The attitude of the authorities is reflected in an email forwarded to us by an expat. It came from the MYXpats Centre and read “our border is still closed for foreigners to enter our country. If company still insist to bring the expatriate into Malaysia… need approval of DG of Immigration.” The phraseology makes it seem as though the company is being a little unreasonable to support their staff returning to their home, family, and employment.

Even worse, if the expat’s visa happened to expire during the period he was locked out of the country, the rules state they are not permitted to return until they are able to secure a new visa prior to arrival.

The guidelines state that if approval is not given by immigration within seven days, the applicant should assume they are rejected. This seems to suggest they will not even bother sending a decline letter or give a reason. This is quite concerning when you consider these are people just trying to get back to their homes and start work for the benefit of the Malaysian economy.

Even for those who are approved, there are some complicated and frankly onerous procedures to complete to get back into the country. The company where the expat works has to make a formal request to immigration to allow them to come back to Malaysia. However, that is not considered enough and the company is required to request a supporting letter from the body that regulates their industry, like MIDA or MITI. Once they have finally received the support letter, they then have to submit the two letters to immigration for approval and wait until it is reviewed by the immigration committee and permission is granted (or not).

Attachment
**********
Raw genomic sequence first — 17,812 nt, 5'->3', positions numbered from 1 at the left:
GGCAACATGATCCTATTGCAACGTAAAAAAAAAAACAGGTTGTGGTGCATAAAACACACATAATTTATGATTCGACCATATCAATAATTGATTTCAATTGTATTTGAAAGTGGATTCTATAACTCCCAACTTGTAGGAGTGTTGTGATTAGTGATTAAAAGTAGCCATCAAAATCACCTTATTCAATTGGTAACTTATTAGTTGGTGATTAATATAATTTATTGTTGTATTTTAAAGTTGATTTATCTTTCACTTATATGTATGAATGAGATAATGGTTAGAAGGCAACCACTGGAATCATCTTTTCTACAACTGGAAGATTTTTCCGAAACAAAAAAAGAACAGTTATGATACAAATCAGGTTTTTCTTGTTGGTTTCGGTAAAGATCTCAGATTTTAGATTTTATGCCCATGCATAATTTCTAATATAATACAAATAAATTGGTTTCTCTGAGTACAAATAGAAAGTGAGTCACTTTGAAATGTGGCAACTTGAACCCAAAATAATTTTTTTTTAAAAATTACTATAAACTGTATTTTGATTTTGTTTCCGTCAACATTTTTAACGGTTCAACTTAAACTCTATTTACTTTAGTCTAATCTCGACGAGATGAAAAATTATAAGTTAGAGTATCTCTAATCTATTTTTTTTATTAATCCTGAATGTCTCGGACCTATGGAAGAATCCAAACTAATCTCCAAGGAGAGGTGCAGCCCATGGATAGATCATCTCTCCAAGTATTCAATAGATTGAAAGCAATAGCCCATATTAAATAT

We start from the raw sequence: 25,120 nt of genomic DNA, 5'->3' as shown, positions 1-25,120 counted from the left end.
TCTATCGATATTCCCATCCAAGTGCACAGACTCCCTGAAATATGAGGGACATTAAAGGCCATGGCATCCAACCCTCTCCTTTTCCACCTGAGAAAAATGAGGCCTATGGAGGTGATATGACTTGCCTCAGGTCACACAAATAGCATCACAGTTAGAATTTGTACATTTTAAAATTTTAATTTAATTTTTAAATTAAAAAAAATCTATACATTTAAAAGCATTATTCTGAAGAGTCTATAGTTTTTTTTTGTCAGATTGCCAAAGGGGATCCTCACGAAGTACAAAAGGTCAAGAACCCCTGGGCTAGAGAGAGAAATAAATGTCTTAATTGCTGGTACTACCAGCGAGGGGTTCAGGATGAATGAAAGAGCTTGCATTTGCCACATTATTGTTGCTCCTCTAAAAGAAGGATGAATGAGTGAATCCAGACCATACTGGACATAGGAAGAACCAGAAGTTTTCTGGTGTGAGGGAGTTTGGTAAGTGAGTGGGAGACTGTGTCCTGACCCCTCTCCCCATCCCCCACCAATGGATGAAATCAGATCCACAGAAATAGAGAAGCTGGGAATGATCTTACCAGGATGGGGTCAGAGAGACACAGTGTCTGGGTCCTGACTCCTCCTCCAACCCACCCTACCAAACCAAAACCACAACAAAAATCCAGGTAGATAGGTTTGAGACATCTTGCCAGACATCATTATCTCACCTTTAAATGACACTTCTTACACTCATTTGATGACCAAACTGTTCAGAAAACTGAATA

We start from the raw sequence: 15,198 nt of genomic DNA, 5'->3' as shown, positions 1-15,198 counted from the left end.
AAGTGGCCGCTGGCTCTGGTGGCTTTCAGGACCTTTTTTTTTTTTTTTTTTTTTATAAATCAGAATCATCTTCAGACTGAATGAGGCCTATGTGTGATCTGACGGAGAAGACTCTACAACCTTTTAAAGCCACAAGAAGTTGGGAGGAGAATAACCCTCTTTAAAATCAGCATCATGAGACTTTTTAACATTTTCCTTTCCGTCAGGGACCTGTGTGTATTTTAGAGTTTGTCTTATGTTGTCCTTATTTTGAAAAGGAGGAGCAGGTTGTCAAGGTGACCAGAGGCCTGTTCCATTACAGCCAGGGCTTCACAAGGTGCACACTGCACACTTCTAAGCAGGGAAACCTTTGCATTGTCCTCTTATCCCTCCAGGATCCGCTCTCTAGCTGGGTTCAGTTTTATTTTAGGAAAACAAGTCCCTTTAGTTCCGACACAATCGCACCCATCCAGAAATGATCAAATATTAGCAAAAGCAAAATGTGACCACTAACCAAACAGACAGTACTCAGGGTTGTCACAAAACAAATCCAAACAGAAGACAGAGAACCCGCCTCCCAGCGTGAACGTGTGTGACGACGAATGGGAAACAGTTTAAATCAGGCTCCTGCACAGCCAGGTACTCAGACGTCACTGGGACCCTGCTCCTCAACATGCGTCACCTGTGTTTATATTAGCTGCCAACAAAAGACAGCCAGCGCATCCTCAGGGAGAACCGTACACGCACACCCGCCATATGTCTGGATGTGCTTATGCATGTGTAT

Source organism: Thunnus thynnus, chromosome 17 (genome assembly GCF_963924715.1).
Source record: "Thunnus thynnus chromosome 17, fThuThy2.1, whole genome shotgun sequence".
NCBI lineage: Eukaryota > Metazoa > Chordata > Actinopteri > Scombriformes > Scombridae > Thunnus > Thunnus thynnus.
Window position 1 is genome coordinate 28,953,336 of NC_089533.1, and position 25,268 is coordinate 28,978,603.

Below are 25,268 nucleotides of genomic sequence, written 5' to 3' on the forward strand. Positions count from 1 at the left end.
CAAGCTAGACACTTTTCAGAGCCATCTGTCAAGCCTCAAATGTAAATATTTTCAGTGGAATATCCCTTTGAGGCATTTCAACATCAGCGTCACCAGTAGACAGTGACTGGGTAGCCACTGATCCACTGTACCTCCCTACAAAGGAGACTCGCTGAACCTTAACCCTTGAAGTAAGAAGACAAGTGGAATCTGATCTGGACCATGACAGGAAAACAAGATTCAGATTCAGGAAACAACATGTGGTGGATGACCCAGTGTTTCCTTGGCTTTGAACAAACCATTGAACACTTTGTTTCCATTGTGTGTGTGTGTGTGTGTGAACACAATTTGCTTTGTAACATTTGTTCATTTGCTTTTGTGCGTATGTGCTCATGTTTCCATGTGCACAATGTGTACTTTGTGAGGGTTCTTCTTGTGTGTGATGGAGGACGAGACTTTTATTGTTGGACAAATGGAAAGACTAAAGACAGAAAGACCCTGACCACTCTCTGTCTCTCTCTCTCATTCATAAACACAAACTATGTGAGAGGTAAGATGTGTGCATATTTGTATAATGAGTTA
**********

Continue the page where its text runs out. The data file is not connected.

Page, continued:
Their problems are not over then because the expat has to obtain a PCR Covid-19 swab test (with negative results) before returning. This is required even though they will be given another Covid-19 test at the airport on arrival, followed by a mandatory, traceable 14-day quarantine period. Making matters even more difficult, the overseas Covid-19 test results have to be dated not more than three days before arrival. Given the long travel times, that is not always easy to orchestrate. Even worse, there are a few countries which will not give the test to people who look healthy and don’t have symptoms, so some expats will not be able to get the test at all and therefore cannot return even though they have permission.